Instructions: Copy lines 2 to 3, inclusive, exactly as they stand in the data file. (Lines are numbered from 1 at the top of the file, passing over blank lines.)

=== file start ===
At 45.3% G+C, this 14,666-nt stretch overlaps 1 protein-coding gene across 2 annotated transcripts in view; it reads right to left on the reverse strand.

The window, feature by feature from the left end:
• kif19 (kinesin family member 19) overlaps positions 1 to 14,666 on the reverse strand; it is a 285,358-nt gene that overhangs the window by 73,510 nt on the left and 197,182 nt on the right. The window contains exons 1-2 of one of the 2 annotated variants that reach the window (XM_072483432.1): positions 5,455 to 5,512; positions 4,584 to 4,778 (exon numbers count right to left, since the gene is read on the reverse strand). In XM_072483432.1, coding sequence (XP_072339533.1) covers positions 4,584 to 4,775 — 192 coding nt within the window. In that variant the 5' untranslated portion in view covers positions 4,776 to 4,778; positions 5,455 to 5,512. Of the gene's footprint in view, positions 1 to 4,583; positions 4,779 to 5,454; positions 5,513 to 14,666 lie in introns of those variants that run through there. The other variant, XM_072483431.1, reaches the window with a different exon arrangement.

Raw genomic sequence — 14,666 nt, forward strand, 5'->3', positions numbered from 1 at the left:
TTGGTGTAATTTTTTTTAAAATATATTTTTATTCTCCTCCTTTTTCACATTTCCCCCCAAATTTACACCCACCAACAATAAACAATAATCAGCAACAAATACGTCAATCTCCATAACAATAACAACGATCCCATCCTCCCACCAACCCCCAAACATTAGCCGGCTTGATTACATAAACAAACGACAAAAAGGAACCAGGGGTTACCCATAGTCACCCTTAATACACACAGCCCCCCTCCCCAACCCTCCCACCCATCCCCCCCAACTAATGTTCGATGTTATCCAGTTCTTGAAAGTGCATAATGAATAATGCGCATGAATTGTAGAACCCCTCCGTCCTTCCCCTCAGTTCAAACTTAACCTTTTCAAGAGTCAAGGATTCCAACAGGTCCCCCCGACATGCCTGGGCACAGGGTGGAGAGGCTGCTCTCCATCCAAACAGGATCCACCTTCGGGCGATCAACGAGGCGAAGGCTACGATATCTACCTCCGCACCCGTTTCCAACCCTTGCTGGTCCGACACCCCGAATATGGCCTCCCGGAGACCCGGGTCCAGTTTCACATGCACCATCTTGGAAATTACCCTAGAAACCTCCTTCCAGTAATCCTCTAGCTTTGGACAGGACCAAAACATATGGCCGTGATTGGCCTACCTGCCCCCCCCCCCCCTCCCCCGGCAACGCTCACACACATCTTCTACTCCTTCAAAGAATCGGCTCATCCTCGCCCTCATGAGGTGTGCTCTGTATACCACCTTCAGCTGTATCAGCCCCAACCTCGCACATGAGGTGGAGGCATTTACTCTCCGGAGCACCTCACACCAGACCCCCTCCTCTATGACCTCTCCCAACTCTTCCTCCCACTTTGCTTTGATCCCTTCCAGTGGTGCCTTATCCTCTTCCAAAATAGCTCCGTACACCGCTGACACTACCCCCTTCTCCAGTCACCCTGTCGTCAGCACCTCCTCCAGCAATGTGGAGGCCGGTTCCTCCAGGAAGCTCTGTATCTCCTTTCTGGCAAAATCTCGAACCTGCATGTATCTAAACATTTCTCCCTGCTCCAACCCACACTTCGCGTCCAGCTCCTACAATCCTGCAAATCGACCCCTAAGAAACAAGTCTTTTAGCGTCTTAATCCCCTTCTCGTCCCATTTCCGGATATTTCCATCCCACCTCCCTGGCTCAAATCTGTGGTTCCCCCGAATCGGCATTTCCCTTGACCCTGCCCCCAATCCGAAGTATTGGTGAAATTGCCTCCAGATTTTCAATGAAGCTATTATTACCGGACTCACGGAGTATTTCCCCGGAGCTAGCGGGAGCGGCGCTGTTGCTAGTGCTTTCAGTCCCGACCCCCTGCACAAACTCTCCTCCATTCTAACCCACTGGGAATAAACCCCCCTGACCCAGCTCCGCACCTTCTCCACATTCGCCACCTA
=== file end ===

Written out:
The window, feature by feature from the left end:
• kif19 (kinesin family member 19) overlaps positions 1 to 14,666 on the reverse strand; it is a 285,358-nt gene that overhangs the window by 73,510 nt on the left and 197,182 nt on the right. The window contains exons 1-2 of one of the 2 annotated variants that reach the window (XM_072483432.1): positions 5,455 to 5,512; positions 4,584 to 4,778 (exon numbers count right to left, since the gene is read on the reverse strand). In XM_072483432.1, coding sequence (XP_072339533.1) covers positions 4,584 to 4,775 — 192 coding nt within the window. In that variant the 5' untranslated portion in view covers positions 4,776 to 4,778; positions 5,455 to 5,512. Of the gene's footprint in view, positions 1 to 4,583; positions 4,779 to 5,454; positions 5,513 to 14,666 lie in introns of those variants that run through there. The other variant, XM_072483431.1, reaches the window with a different exon arrangement.